W4: Dead Certain Keys

Mark knew for a certainty what he would write for the week’s blog posting. He shared much with Simon Schama. Why write a boring old blog posting about a dusty, dry book when he could use his substantial intellectual gifts to infuse blog writing with new life and vigor. Of course he would have to invent a whole new approach to blog writing. He considered carefully the important elements: historians speculating about the motivations of important persons long since dead, the “myth” of historical certainty, and differences between the medium of documentary film and the written word.  Yes, this would indeed be a revolutionary undertaking. The only question was, which writing tool would he use to begin his writing – the computer,  the pencil, or the typewriter?

The invention of the future. That is what they called him for decades. He was the tool of choice for writers and serious journalists. But these newfangled “computers” were getting all the attention now. The unwashed masses were using these new, uncouth “PC” devices for their youtube and their facebook and God knows what else. Well, if the computer wanted to be the tool of lowly, common, Irish rogues, so be it. What really irked Typewriter is that this “Computer” was passing itself off as a genuine academic instrument. Bah! After he had lent his good name to the QWERTY keyboard system! He certainly wouldn’t be fooled and someday they would all see Computer for the charlatan he really was.

Sketching. That was what people thought about the function of pencils now,  and sketching ain’t get no good respect. Sure, folks would “sketch” their ideas with graphite and paper, but then they would write with their fancy keyboards which got all the glory. They thought Pencil was only good for a rough draft, not serious intellectual labor.

Pencil knew all about the writing process and when Typewriter showed up missing, pencil rolled off of the desk to examine the floor. There (gasp) he saw a grisly sight. Three typewriter keys lay jauntily askew. The keys “O,” “M,” and “G” lay at disturbingly odd angles as if screaming their shock and surprise to textmessagers everywhere.

“Ah Typewriter, I’m glad U R here” said Computer, slipping into the less formal written form to which he had become accustomed. “I realize that I promised to footnote you in my latest article, but I’m having a little trouble with my…..er……..um……….wordprocessing program.”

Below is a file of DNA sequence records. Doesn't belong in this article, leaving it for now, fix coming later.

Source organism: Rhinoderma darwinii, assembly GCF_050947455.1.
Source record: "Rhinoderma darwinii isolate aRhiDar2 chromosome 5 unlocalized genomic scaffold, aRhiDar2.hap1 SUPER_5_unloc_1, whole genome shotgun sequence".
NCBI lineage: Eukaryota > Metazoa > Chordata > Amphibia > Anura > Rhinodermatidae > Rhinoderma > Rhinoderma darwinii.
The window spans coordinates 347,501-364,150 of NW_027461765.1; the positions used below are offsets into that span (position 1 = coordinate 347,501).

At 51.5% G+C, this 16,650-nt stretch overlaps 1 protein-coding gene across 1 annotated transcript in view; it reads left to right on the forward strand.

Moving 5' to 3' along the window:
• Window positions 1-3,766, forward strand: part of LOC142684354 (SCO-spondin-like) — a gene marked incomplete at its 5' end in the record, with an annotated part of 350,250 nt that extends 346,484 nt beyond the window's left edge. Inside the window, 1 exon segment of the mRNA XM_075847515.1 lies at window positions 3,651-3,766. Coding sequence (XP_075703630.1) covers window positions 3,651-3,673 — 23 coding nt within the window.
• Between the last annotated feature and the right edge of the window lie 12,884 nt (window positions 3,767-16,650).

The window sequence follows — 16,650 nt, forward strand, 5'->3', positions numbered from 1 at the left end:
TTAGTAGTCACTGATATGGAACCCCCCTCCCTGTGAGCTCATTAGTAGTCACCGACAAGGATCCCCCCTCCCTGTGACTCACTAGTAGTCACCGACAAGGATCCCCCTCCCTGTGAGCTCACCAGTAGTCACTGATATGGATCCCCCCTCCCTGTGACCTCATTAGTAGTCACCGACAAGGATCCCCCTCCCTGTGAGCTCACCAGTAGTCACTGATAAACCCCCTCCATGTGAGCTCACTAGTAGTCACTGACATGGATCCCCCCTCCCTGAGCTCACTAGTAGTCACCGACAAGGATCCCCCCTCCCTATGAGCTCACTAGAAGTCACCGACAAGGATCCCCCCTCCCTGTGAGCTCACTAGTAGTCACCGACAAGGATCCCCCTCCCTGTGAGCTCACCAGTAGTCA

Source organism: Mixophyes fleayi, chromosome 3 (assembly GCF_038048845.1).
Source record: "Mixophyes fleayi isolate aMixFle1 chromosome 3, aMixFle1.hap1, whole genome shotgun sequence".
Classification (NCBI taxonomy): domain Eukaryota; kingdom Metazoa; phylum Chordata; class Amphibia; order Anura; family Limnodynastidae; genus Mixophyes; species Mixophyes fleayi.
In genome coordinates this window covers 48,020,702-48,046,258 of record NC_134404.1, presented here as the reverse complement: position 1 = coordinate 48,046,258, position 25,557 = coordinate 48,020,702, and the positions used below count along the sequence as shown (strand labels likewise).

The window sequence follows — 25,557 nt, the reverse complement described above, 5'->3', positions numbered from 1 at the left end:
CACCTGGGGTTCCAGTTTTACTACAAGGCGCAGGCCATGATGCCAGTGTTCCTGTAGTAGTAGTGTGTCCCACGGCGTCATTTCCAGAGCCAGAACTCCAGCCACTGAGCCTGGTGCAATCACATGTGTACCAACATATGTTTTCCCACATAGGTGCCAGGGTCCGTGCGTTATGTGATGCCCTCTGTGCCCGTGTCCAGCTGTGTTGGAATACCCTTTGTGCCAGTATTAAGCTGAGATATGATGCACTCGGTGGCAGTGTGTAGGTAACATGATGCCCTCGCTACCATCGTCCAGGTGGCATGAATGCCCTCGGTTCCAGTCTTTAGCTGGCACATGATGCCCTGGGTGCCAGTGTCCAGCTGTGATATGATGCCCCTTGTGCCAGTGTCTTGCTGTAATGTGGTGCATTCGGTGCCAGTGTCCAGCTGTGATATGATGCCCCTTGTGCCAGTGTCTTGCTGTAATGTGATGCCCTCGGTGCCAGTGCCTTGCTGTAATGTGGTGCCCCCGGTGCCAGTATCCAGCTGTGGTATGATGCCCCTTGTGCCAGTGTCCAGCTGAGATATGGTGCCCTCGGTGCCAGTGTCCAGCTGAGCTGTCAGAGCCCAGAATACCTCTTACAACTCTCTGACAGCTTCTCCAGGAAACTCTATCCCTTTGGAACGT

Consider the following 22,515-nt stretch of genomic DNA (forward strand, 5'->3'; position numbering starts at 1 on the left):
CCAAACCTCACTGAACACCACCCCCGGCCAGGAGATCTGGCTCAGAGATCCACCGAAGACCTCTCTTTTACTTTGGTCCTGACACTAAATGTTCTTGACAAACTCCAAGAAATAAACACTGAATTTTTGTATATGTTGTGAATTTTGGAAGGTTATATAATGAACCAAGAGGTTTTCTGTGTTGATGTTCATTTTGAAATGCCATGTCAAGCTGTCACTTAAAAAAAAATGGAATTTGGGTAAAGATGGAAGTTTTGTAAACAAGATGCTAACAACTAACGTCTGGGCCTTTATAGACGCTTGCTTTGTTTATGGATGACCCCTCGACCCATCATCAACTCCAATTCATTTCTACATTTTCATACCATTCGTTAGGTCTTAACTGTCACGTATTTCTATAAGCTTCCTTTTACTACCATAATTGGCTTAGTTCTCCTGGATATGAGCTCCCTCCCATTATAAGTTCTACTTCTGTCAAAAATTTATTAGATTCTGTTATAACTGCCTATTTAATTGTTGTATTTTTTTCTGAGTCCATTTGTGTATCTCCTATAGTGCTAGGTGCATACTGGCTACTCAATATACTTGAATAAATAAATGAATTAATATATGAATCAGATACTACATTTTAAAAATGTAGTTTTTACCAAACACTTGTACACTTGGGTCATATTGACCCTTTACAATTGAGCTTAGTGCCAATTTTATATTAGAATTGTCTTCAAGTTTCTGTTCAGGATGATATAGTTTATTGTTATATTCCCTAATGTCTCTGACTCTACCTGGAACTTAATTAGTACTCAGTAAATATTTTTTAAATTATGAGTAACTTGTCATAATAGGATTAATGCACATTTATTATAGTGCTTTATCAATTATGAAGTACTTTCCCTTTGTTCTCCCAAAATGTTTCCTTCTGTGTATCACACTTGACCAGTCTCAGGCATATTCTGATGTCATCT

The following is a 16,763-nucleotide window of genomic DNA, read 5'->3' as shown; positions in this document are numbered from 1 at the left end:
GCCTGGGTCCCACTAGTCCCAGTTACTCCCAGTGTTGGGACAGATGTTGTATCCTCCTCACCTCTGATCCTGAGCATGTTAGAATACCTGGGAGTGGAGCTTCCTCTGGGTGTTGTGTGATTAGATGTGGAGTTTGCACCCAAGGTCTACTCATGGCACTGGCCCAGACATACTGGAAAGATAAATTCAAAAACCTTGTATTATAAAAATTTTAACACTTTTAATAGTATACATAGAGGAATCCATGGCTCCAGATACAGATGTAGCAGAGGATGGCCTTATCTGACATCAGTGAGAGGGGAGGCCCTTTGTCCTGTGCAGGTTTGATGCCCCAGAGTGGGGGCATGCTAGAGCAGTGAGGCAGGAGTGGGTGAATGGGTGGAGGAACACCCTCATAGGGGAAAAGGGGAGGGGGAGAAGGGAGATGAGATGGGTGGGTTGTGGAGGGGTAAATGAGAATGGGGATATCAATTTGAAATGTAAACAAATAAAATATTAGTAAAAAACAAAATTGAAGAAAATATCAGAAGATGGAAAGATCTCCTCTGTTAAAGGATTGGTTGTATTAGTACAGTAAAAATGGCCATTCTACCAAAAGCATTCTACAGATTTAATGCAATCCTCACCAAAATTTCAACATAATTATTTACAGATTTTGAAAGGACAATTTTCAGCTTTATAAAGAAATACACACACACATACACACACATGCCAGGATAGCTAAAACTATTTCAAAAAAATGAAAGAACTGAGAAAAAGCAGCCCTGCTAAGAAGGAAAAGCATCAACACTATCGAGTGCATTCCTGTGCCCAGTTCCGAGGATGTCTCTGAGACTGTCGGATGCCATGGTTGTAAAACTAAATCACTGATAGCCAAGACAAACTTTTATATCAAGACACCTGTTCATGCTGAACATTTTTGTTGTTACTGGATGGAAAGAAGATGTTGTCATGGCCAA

“That is it!” exclaimed Typewriter. I will expose you for the Wikipedia-copying, Google searching, plagiarist that you are!”

“Please Typewriter, be KEWL ’bout this” stammered Computer but he knew it was no use. He could see only one way to save his public honor and it involved murder most foul!”

“What a great Blog entry I have written” thought Mark. “All this brouhaha with the murder is interesting, but I’m certain everyone wants to know more about how I came up with this wonderful, new approach to blog writing. You know, that would make a great movie..

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3 Responses
  1. sdouglass says:

    You have written an interesting post–I read all the way through it with great suspense. The only thing pencil was missing was his best weapon–the eraser! Typewriter, on the other hand, may just hit “return.”

  2. jhubai says:

    Thank you for this wondergully interesting post! When I was taking photogrpahy classes in college, digitally photography was just coming about and we would argue if it was art. Then my professor posted a comic on his door of three cavemen. Two were creating cave paintings while the other was looking out the cave opening painting what he saw on a canvas resting on an easel with a palette of paint. The two cavemen who were painting the cave wall said, “That isn’t art!” about the easel painting caveman. New ways of thinking come around all the time and people argue its legitimacy.
    I think I wrote in my orginal post on the film that I have read many books about court cases. They were well written and interesting. More were straight forward than Schama’a book. But i found that the books did not include all facts because two books about the samecase would include facts that the other didn’t. I would say to historians, when it somes to court cases, read the actual court papers and newspapers at the time if you want clear cut evidence.

    • jgiampa says:

      What is clear cut evidence? That is the question. Even the court cases would have to have some flaws in them. The idea is the same. The way we record history is unchanged given that we tell the story based on our experience of the situation in question. We all perceive things differently because we have such different “histories” and perspectives within our own perceptions. That said is anything really correct. I would think that the best history is experienced in the moment it is happening.

      Oh yeah…loved your approach to the assignment!